RMS values in FFT-plot

Joacim Rådstam

Posted on 07.04.2011 12:51
How is the total RMS calculation defined for the FFT-plot in version 7.0.1? I understand that the first value is calculated for the entire frequency range and the value enclosed by () is calculated for the frequency range currently showing in the plot.
Dejan Cencelj

Posted on 12.04.2011 08:46
[img]http://sk-zalec.org/images/stories/image001.png[/img]
Joacim Rådstam

Posted on 14.04.2011 08:25
I'm unfamiliar with this formulation so I have some additional comments. It would be nice if you could give an online reference for this formulation. Why is the first and last value doubled, x[0] and x[n-1]? The window correction factor for the Hanning window is correct (1/sqrt(1.5)) for the special case of a frequency resolution of 1 Hz. But that's rarely the case, I believe it should be dependent on the resolution df = (sampling frequency)/(window length). The factor for the Flat top window is incorrect. Should be 1/sqrt(3.77) = 0.515 for df = 1. (Using the window defenition in ISO 18431-1.) I really recommend these articles I used for theoretical background information: http://www.bksv.com/doc/bv0031.pdf http://www.bksv.com/doc/bv0032.pdf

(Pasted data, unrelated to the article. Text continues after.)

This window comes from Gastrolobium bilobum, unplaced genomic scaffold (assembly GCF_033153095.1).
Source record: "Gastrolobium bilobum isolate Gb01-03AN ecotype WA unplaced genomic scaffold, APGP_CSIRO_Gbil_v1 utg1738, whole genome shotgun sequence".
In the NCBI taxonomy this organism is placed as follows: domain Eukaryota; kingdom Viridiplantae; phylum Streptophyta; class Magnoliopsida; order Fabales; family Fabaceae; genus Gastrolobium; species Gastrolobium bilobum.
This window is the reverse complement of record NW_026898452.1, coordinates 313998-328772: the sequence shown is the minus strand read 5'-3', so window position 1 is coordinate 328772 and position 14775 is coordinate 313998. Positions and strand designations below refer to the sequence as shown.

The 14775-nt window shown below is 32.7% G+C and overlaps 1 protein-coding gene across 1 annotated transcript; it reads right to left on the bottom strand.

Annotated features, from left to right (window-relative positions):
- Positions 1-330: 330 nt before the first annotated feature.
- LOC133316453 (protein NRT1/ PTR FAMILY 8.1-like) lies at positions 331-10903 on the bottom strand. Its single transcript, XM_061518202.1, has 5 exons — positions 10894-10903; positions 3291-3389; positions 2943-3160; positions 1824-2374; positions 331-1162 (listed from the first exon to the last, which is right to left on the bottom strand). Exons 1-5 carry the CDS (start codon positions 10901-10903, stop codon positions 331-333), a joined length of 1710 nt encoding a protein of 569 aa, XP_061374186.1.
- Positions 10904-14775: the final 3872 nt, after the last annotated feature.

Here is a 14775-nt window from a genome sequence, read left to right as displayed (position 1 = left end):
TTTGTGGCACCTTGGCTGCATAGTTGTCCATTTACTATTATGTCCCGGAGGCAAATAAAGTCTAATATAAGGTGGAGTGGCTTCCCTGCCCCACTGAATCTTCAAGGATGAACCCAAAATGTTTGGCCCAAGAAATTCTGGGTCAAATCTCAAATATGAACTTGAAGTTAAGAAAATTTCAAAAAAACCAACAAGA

DEWESoft Administrator
Latin America Regional Manager
Posted on 18.04.2011 08:42
The first and the last line in FFT contain only half of the power, because FFT is symetric. That is why we need to multiply them by two. The df is also compensated. There is a simple test to check the window: create an formula with (for an example) sinewave of 100 Hz, choose sample rate of 1024 and calculate the FFT. The sine wave result will fall exactly on the frequency line of the FFT. The correction factors compensates the window characteristic for all windows that the amplitude is always correct (1 in our case). If you enable RMS value, also the RMS value will be correct all the time. When the frequency is set to fall in between the lines, the amplitude will be wrong depending on window side lobe characteristic, but the RMS will still be perfect. With this simple test we prove the correctness of the factors.
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